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Broad Street is no Tobacco Road

"Our two great Philadelphia institutions are about 12 miles apart, I think that's about the same distance as Duke and Chapel Hill," Villanova President Fr. Peter Donohue said as he welcomed Temple to the Big East conference.

That was the first of a few references to college basketball's most storied and annually-hyped basketball rivalry. Duke-UNC, at its best, is perhaps the only regular-season college basketball game that can come close to the television ratings that college football games regularly attain. It is a lofty comparison for the Big 5 rivalry, which has never before been in a position to be bigger as a two-team rivalry than the Big 5 itself.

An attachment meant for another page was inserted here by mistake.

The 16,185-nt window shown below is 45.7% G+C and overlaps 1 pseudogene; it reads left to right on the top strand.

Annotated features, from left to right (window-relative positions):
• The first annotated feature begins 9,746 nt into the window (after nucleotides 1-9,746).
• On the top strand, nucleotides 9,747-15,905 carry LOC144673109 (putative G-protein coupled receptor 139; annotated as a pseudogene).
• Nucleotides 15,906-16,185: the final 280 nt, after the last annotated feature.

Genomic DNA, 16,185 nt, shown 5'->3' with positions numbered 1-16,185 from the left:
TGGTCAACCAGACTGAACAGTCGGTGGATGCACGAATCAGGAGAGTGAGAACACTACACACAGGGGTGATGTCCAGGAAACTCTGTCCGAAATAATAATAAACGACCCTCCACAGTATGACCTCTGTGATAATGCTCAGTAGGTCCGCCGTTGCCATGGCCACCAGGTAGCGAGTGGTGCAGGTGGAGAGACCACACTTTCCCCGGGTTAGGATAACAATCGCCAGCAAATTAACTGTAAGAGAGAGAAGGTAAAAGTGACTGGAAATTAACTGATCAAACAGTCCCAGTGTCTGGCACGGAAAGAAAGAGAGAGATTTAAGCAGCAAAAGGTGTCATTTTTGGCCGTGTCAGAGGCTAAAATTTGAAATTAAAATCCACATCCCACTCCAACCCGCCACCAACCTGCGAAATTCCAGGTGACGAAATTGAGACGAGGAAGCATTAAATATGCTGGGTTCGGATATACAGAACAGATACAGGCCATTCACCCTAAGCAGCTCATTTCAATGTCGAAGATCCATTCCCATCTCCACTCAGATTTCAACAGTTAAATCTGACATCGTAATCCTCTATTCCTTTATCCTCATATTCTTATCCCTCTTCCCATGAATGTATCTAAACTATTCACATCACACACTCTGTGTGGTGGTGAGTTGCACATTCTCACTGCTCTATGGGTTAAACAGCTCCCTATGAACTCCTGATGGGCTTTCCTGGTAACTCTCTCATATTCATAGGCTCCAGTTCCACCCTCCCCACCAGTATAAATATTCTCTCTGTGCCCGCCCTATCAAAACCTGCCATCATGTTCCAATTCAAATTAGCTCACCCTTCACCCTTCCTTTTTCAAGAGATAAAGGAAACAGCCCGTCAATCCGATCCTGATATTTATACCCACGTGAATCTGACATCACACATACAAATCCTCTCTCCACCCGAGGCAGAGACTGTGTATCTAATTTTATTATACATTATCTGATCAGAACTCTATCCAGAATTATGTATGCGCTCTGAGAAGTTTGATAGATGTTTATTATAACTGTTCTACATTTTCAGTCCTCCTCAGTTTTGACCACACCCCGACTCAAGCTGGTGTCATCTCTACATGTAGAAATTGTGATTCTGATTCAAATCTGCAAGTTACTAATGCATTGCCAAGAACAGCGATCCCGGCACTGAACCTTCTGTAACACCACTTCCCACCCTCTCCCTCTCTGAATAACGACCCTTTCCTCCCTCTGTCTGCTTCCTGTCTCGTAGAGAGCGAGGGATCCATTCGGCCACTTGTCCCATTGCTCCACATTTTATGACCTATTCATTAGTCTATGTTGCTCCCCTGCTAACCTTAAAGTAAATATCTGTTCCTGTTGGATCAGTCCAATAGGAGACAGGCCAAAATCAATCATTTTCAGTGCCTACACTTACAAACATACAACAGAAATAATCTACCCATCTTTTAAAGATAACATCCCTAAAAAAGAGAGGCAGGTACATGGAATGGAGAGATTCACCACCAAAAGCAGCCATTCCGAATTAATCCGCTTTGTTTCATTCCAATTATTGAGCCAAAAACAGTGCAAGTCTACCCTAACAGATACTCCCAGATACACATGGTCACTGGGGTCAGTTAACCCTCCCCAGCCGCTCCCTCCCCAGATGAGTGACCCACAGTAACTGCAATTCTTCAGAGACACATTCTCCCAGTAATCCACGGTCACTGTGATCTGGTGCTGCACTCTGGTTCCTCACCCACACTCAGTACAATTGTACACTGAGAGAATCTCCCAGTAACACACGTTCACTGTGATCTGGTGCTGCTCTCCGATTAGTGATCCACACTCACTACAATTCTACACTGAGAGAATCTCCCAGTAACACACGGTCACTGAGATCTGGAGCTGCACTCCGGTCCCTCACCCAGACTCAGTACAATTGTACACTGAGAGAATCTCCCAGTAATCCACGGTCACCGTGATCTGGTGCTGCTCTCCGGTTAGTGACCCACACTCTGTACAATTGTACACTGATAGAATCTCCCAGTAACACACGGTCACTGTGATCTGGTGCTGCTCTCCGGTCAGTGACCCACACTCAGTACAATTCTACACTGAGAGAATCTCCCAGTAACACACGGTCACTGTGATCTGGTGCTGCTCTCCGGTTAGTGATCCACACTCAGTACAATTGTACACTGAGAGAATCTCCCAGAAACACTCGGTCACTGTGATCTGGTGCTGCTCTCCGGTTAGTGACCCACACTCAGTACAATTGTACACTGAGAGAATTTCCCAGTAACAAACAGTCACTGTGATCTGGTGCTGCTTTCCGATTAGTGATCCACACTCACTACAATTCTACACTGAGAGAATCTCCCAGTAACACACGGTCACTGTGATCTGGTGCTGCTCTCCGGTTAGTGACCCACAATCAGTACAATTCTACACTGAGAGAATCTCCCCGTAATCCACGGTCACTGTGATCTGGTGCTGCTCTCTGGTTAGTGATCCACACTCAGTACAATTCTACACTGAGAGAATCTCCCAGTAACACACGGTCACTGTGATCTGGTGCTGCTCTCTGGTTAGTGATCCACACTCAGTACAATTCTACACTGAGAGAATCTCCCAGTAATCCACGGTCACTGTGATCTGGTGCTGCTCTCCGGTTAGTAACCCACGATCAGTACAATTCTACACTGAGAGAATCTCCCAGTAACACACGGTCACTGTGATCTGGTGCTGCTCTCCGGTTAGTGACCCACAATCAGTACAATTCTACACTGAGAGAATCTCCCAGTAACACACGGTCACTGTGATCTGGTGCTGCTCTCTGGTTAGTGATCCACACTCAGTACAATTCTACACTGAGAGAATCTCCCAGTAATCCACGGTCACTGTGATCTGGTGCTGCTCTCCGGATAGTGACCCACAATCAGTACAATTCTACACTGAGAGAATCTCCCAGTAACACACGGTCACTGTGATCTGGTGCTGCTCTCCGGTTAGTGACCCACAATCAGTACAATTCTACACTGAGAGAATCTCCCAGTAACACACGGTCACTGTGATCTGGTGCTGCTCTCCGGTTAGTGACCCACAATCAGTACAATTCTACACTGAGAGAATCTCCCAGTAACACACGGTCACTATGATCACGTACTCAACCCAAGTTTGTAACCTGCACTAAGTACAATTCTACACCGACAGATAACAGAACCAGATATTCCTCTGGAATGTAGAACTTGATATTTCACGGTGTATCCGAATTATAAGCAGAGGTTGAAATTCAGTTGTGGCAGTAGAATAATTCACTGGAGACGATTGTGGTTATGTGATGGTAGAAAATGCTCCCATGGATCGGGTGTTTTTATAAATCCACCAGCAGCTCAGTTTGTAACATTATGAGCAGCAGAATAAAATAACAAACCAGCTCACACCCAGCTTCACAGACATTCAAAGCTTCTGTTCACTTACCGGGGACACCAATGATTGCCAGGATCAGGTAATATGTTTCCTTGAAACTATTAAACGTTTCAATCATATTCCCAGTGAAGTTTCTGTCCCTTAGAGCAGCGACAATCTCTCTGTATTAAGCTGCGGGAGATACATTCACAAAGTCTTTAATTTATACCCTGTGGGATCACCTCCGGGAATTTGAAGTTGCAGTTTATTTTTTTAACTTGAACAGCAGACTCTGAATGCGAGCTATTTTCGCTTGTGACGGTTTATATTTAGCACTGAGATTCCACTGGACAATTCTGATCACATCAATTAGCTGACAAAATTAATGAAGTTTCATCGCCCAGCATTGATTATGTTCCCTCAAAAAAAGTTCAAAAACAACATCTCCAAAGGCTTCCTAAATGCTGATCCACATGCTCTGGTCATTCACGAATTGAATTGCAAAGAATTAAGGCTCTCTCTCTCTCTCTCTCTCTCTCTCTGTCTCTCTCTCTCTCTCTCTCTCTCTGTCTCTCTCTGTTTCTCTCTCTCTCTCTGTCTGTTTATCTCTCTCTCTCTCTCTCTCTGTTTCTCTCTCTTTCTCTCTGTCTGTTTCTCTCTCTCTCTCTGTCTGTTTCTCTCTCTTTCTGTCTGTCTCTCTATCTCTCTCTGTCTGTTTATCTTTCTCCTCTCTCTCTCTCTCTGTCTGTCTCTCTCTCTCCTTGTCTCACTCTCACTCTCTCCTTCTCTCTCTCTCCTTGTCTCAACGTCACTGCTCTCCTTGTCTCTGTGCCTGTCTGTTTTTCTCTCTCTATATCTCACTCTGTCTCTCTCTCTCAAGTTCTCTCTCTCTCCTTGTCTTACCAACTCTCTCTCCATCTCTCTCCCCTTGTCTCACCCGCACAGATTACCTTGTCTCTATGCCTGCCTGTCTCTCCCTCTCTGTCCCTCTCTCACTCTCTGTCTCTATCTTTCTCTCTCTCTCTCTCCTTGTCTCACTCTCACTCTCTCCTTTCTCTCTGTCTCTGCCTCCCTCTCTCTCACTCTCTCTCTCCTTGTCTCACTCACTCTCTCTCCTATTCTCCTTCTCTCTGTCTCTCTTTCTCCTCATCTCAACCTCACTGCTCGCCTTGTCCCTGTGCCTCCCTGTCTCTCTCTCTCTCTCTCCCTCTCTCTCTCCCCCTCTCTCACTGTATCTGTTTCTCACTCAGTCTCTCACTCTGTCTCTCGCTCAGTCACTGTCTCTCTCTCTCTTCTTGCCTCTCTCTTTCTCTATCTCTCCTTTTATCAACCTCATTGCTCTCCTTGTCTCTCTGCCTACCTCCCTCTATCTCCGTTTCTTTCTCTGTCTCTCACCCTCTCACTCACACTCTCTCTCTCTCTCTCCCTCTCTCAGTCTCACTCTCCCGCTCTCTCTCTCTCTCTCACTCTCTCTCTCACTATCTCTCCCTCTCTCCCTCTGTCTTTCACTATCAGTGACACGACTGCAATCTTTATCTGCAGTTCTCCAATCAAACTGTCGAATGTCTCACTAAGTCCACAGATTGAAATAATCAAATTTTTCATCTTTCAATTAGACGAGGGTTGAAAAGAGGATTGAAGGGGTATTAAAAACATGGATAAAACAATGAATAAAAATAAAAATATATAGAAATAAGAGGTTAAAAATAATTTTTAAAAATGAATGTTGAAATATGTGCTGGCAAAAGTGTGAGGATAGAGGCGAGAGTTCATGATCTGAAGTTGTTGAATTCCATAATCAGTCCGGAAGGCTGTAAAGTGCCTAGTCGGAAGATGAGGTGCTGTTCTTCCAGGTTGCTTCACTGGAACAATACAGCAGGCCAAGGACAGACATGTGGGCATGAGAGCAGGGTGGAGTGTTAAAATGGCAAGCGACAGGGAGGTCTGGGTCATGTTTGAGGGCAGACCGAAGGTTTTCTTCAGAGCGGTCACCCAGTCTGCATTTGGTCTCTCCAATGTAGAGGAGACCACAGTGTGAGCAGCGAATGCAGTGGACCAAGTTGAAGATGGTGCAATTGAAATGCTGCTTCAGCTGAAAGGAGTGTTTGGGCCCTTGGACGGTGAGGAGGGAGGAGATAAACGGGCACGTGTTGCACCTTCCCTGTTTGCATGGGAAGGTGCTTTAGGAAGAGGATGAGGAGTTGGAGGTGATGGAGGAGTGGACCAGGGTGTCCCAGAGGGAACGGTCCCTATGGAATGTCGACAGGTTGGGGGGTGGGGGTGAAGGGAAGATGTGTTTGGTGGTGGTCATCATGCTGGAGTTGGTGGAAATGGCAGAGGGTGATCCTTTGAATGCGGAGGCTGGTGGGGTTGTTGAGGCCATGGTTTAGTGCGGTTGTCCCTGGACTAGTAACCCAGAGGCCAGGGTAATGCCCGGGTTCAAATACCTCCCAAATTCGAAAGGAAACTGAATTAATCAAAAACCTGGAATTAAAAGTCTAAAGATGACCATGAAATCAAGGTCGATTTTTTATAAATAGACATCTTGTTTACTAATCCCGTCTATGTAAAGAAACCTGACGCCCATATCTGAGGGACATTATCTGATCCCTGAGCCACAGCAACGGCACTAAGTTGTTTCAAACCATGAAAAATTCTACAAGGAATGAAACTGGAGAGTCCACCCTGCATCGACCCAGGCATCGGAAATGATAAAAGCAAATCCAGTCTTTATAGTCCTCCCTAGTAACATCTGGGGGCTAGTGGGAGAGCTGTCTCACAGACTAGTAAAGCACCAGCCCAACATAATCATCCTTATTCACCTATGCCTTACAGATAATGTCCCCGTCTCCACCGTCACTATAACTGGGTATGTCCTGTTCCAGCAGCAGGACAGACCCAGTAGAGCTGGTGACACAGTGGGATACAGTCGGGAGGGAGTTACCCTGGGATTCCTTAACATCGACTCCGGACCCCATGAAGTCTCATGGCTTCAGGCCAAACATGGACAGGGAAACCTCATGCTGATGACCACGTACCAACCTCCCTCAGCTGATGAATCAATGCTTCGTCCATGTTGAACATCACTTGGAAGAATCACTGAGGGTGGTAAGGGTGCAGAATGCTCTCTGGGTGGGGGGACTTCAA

Duke and Carolina have been playing meaningful conference games since 1928, well before sports became a big-money business at American universities. That rivalry predates the Big 5 by 27 years, and while the sports are largely a "what have you done for me lately?" enterprise, rivalries are built on history.

Temple and Villanova wasn't always a heated rivalry, and when Villanova or Temple have been bad, the focus has often shifted to other rivalries. In fact, informally speaking to many Villanova fans over the years, UConn, Syracuse and Georgetown have always weighed more heavily on the minds of Nova fans than their local rivalries.

Does conference membership change that? Jay Wright believes that it can.

"I think it can [reach the heights of Duke-UNC], I really do," he said.

Philadelphia hasn't yet embraced the Big East in a way that Jay Wright would have liked, apparently.